The Motley Fool's Rich Smith recently interviewed Colin Angle, CEO of
Rich Smith: Colin, for the benefit of those who don't know iRobot, can you give us a thumbnail sketch of the company?
Colin Angle: iRobot delivers innovative robots that are making a difference in people's lives. We've developed a range of practical and affordable robots for the home, including the iRobot Roomba vacuuming robot and the iRobot Scooba floor-washing robot, as well as military robots, such as the iRobot PackBot robot, which is used for reconnaissance and bomb disposal. To date, iRobot has sold more than 2 million Roomba robots and delivered more than 700 PackBot robots to a broad range of military and civilian customers worldwide.
RS: You have priced your newest commercial offering, the Dirt Dog, at $129.99. Unless I'm mistaken, that's a considerable discount from the price of your original Roomba. Isn't the idea to sell new products at a higher price than basic wares, and then discount them over time as generic competition creeps in?
CA: Dirt Dog is one of those great ideas where you set out to tackle a problem and realize that your solution is actually simple. Basements and garages are the challenge. The types of debris we needed to clean -- bolts, nails, sawdust, concrete, leaves -- are best handled by the brushes and don't require the vacuum. Thus, we removed it, enlarged the bin, and lowered the product's cost.
RS: You've told us about iRobot's domestic side. Now tell us about your more militaristic business. What exactly are the PackBot and R-Gator that you're developing in cooperation with Deere
CA: The PackBot is a rugged, lightweight robot that is used by the military for reconnaissance and bomb disposal. More than 700 of these robots are deployed worldwide, mostly in Iraq and Afghanistan, where they are being used to combat improvised explosive devices. The iRobot John Deere R-Gator is a 1,500-pound unmanned ground vehicle, currently under development with Deere. It will serve as a scout vehicle, perimeter guard, and "pack mule" for soldiers.
RS: One of the cable channels -- Military, History, Discovery, I don't recall which -- recently ran a special on robots in the military. iRobot was highlighted as working on developing "swarming" robots -- a term that conjures up frightful mental images of little mechanized locusts. Can you talk a bit about what a robot "swarm" is, what use you might put it to, and why it's not as much a threat to humanity as the name suggests?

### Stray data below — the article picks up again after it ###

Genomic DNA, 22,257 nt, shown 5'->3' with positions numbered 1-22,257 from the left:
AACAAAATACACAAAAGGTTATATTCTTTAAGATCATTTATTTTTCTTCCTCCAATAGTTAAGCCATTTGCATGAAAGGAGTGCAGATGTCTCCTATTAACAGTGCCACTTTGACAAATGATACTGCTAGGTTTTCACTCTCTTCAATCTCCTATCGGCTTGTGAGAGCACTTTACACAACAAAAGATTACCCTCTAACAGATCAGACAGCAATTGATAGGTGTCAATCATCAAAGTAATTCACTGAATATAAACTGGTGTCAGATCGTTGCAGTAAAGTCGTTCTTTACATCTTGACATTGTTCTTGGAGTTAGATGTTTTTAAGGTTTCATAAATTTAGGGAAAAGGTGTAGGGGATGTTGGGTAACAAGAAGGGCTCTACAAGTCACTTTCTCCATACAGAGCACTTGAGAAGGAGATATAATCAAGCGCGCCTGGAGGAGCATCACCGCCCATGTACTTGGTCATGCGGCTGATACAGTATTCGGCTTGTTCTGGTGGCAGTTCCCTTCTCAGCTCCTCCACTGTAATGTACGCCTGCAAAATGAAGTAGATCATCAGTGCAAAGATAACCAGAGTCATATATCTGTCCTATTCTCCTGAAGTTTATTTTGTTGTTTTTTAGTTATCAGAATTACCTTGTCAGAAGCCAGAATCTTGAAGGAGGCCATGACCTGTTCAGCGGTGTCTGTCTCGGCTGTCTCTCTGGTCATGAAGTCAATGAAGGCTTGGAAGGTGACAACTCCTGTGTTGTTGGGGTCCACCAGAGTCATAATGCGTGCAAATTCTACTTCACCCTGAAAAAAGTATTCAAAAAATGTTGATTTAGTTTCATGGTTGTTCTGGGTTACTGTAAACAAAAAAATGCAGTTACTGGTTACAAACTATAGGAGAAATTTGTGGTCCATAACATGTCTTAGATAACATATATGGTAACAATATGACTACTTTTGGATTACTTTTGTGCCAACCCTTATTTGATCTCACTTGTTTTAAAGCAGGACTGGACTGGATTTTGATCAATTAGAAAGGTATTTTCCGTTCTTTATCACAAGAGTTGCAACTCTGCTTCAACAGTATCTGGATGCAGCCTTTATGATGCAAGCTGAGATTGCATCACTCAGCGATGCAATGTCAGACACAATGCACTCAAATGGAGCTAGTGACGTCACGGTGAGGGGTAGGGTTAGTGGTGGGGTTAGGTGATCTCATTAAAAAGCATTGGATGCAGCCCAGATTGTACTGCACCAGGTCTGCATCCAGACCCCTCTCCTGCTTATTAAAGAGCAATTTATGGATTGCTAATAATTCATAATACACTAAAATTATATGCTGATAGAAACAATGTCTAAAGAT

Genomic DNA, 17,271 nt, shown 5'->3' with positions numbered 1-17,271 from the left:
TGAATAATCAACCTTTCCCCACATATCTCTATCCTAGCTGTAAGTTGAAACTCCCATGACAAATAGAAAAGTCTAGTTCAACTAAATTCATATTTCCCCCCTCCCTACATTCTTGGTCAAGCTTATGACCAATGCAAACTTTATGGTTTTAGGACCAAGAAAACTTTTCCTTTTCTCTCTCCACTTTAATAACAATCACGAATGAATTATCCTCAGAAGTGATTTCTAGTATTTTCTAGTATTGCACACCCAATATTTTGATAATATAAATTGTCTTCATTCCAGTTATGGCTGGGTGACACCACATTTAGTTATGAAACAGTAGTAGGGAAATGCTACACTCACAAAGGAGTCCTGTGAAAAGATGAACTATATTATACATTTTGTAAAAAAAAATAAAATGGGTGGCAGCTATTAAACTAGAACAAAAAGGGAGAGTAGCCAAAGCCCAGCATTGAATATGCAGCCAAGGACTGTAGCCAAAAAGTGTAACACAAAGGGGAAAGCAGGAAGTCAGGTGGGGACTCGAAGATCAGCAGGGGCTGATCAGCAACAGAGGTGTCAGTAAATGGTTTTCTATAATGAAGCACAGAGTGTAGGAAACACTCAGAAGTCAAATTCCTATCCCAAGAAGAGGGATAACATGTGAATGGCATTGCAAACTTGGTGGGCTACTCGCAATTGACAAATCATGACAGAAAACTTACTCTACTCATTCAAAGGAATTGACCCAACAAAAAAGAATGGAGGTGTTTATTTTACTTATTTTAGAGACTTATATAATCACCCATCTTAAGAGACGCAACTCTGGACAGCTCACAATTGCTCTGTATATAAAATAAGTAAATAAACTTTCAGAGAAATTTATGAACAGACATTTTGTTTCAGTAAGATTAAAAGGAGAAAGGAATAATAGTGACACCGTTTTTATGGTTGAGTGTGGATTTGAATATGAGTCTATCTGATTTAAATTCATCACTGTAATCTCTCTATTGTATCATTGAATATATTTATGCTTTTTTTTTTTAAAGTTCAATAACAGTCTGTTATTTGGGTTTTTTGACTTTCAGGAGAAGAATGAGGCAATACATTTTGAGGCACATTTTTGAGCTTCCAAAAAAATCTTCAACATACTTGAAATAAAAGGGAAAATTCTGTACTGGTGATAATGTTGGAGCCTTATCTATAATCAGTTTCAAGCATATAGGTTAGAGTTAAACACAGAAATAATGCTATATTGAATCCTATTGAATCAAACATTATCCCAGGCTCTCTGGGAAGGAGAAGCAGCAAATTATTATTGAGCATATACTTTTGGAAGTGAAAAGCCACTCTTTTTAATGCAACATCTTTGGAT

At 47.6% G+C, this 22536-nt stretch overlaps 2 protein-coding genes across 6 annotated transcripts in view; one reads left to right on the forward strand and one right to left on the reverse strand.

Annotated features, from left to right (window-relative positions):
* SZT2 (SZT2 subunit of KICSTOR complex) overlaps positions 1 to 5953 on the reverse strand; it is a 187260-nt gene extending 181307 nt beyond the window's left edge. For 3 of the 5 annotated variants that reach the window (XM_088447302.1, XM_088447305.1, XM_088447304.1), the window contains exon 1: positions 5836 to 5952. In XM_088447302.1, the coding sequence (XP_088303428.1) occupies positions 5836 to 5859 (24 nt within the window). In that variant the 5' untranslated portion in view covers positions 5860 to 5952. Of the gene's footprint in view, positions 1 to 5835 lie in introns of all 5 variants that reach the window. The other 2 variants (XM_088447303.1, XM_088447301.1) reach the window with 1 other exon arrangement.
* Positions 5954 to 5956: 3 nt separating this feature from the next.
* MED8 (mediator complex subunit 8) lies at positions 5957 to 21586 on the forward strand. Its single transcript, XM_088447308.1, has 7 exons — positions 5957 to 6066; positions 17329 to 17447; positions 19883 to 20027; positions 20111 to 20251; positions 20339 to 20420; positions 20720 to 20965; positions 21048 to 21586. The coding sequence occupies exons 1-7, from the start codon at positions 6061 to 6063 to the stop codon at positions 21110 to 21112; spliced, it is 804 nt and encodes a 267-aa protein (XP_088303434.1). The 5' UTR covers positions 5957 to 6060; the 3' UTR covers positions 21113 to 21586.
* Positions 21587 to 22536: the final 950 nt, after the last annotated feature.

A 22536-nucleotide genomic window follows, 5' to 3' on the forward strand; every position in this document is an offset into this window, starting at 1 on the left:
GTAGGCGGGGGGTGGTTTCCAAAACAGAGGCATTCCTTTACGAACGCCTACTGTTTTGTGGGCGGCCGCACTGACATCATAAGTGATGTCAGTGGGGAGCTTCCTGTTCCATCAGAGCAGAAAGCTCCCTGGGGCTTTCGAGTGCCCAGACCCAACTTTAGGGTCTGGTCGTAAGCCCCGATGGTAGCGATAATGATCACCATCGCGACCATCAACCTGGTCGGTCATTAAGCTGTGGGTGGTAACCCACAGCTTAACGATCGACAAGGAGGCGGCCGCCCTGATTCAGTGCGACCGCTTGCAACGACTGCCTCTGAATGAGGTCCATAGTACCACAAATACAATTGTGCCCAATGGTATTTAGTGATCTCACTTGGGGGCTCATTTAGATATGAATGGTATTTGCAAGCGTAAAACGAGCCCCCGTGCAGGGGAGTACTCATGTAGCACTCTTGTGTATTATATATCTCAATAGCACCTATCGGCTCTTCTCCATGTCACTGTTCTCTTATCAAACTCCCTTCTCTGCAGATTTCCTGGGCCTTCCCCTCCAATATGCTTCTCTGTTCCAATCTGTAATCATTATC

CA: The idea of "swarm technology" is enabling one human operator to command many robots. This could be a lead driver of a convoy of supply trucks that effectively controls all the others behind him. It might be having one human supervisor oversee the autonomous searching and mapping of a cave in Afghanistan by a team of robots.
In order to reduce the number of soldiers in our military, we need to find ways of doing better than one soldier, one robot. Swarm technology, if applied, could be used deliver this sort of "force multiplier."
RS: So domestic, military -- one market you don't seem to be focusing on very much is entertainment. Is iRobot not interested in making toys for tots?
CA: We are not currently focused on developing toy robots. I believe there is value in entertainment as an application for robots, but iRobot focuses on delivering practical robots that help people.
RS: I'm going to name five companies that seem to me to compete with iRobot in one or another of its business lines -- either now or potentially. If you'd be so kind, give us a greatest-to-least list of which company you most wish would disappear and stop bothering you:
- QinetiQ's Foster-Miller
CA: What we would like is for companies interested in the emerging robot industry, including the ones you have named, to focus on finding new practical applications that can help grow the marketplace. There are so many opportunities out there, we could be helping each other grow the entire industry.
RS: I, Robot was first published 56 years ago, and a lot has changed between then and now. If you were writing your own three laws to govern iRobot's thinking machines, what would they be?
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